Why the Twitter Redesign Is Foolish Don't Redesign Twitter When It's Working Just Fine
“You’re using an older version of Twitter that won’t be around for much longer,” says a new banner note shaming anyone who dares to tweet via the standard but soon-to-be-phased-out Twitter interface. The 15th most popular website in the world will apparently be updating its design soon, forcing all of its 145 million users to adopt a new way of microblogging from the people who invented microblogging. GOOD has just one question: Why?
Far be it from us, staunch proponents of better design, to pooh pooh web progress, but in the case of the new Twitter, we’ve got to scratch our heads and wonder what the benefit of an update is. To begin with, consider the new “features”:
You will now find @mentions, retweets, searches, and lists just above your timeline – creating a single, streamlined view on the left of the screen. On the right, you can see the features you’re familiar with, including whom you recently followed and who recently followed you, favorites, and Trending Topics.
In other words, the normal Twitter functions will remain—they’ll just be moved slightly to the left.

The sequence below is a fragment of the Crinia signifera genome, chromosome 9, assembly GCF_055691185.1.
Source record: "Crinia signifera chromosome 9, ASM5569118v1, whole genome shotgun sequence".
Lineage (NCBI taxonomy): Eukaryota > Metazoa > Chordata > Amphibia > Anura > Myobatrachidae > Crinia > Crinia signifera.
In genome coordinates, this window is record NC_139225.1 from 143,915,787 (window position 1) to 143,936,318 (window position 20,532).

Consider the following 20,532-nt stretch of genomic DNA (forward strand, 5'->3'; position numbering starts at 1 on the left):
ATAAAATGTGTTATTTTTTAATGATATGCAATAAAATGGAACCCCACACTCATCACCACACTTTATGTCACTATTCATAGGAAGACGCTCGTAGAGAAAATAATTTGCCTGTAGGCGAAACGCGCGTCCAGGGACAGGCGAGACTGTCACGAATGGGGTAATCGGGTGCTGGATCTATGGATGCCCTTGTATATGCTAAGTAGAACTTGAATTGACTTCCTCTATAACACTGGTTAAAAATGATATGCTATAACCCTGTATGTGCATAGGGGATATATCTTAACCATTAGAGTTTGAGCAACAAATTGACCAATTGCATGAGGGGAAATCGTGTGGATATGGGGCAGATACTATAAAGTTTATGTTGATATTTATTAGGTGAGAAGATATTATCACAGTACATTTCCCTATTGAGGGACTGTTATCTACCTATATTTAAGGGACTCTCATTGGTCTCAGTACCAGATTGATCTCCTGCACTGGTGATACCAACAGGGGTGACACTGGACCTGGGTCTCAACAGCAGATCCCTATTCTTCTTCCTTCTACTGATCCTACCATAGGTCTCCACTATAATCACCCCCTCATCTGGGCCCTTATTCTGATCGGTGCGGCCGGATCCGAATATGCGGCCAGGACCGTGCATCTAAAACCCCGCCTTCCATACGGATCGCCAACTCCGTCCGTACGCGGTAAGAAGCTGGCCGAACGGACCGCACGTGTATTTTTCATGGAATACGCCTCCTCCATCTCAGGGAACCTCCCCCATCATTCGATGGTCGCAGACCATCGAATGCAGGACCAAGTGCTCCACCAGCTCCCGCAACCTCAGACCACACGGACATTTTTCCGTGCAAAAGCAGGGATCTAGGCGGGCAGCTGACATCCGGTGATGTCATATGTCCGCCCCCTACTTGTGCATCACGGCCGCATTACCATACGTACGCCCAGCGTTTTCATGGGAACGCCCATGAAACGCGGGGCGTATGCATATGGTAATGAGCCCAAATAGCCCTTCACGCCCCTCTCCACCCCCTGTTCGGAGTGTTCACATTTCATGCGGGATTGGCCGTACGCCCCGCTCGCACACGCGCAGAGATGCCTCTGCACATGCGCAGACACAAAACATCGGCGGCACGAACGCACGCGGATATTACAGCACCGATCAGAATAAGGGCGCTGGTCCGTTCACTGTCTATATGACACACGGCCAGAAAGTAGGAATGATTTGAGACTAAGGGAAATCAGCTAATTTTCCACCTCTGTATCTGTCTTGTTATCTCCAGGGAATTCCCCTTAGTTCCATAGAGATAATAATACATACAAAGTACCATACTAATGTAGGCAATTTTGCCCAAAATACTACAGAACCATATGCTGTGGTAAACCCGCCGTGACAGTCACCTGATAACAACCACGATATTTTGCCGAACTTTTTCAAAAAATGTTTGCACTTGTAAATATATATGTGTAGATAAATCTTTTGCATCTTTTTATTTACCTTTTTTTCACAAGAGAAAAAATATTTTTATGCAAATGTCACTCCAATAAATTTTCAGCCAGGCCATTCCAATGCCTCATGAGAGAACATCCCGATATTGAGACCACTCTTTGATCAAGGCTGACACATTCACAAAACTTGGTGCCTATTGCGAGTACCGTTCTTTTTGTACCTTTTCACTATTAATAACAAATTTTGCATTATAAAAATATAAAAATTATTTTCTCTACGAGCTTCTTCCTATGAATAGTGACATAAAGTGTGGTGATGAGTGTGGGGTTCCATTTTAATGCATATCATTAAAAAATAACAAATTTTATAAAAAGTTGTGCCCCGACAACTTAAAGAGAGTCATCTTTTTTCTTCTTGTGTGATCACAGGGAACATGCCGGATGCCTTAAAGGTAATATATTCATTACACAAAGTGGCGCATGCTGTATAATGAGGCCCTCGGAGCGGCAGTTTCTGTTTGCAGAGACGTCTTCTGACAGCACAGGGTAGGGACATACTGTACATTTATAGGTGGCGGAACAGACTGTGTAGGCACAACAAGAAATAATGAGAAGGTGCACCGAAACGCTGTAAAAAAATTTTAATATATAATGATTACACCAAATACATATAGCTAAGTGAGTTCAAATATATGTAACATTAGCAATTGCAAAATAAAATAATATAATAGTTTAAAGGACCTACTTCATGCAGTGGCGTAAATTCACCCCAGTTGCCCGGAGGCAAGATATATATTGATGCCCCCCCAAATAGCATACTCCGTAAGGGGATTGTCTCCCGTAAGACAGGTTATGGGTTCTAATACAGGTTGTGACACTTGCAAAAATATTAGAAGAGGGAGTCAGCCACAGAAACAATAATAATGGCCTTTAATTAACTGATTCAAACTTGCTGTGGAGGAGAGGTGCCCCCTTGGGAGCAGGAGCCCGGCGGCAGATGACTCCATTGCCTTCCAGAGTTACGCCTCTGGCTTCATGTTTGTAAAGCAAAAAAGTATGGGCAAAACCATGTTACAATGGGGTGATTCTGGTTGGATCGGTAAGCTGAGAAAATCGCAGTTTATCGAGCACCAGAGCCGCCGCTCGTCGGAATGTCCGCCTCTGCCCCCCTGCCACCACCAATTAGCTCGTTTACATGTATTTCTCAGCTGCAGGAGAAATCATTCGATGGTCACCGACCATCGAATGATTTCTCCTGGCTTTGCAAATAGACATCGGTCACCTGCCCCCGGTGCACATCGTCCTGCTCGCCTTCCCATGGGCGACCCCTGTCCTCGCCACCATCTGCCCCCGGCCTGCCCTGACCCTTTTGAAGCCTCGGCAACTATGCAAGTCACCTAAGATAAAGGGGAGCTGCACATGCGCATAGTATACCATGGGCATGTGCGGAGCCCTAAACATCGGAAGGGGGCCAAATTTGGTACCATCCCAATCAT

Other renovations are similarly drab. On the new Twitter, user profiles can be viewed without navigating from the homepage, as can TwitPic images and YouTube videos. Never mind that these are things anyone adept at opening new browser tabs could do quite simply on the old Twitter, for whatever reason, we’re to consider this innovation.
Ultimately, it seems as if Twitter has fallen into the trap of changing for the sake of change, a common but foolish mistake on the internet and in design in general. For whatever reason, many websites seem to believe that if they’re not revamping something at least once every two years, they’re destined for the dustbin. As long as the site is working well, however, nothing could be further from the truth.
Sometimes you get it right the first time, thus the spoon, socks, and, most pertinently for our discussion, Craigslist. Indeed, the 60th most popular website in the world is headed into its 16th year of barebones aesthetics, and this despite entire articles of graphic designer whining for a change.
On top of all that, increasingly popular third-party programs like TweetDeck are already offering users different ways of experiencing Twitter not reliant on Twitter’s meddling.
To Twitter, a piece of ancient but solid advice in just 18 characters: If it ain’t broke…